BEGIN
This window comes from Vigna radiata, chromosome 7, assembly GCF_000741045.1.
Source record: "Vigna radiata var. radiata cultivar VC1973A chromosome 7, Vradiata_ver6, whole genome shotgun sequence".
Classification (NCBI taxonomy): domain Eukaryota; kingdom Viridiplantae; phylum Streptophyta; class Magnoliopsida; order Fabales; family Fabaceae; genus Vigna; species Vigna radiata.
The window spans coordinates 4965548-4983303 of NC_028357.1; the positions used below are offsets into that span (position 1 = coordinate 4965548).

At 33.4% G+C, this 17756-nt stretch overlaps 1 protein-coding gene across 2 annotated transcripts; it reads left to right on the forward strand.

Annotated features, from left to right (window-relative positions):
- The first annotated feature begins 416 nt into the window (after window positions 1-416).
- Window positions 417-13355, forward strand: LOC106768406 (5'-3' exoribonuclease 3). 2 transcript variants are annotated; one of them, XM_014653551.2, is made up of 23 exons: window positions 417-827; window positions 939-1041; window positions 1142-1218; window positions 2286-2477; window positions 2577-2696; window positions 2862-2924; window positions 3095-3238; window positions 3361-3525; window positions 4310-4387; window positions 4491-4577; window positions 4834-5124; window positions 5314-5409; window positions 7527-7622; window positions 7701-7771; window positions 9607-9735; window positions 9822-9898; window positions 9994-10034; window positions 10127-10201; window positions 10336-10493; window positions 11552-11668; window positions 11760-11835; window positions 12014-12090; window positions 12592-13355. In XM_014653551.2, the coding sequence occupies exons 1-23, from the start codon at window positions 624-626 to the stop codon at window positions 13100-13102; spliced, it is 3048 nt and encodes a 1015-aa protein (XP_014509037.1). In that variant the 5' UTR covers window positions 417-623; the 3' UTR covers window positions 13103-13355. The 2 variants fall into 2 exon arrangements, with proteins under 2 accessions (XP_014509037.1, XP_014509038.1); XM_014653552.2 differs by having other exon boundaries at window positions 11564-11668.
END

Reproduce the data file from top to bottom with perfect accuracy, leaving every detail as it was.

This window comes from Vigna radiata, chromosome 7, assembly GCF_000741045.1.
Source record: "Vigna radiata var. radiata cultivar VC1973A chromosome 7, Vradiata_ver6, whole genome shotgun sequence".
Classification (NCBI taxonomy): domain Eukaryota; kingdom Viridiplantae; phylum Streptophyta; class Magnoliopsida; order Fabales; family Fabaceae; genus Vigna; species Vigna radiata.
The window spans coordinates 4965548-4983303 of NC_028357.1; the positions used below are offsets into that span (position 1 = coordinate 4965548).

At 33.4% G+C, this 17756-nt stretch overlaps 1 protein-coding gene across 2 annotated transcripts; it reads left to right on the forward strand.

Annotated features, from left to right (window-relative positions):
- The first annotated feature begins 416 nt into the window (after window positions 1-416).
- Window positions 417-13355, forward strand: LOC106768406 (5'-3' exoribonuclease 3). 2 transcript variants are annotated; one of them, XM_014653551.2, is made up of 23 exons: window positions 417-827; window positions 939-1041; window positions 1142-1218; window positions 2286-2477; window positions 2577-2696; window positions 2862-2924; window positions 3095-3238; window positions 3361-3525; window positions 4310-4387; window positions 4491-4577; window positions 4834-5124; window positions 5314-5409; window positions 7527-7622; window positions 7701-7771; window positions 9607-9735; window positions 9822-9898; window positions 9994-10034; window positions 10127-10201; window positions 10336-10493; window positions 11552-11668; window positions 11760-11835; window positions 12014-12090; window positions 12592-13355. In XM_014653551.2, the coding sequence occupies exons 1-23, from the start codon at window positions 624-626 to the stop codon at window positions 13100-13102; spliced, it is 3048 nt and encodes a 1015-aa protein (XP_014509037.1). In that variant the 5' UTR covers window positions 417-623; the 3' UTR covers window positions 13103-13355. The 2 variants fall into 2 exon arrangements, with proteins under 2 accessions (XP_014509037.1, XP_014509038.1); XM_014653552.2 differs by having other exon boundaries at window positions 11564-11668.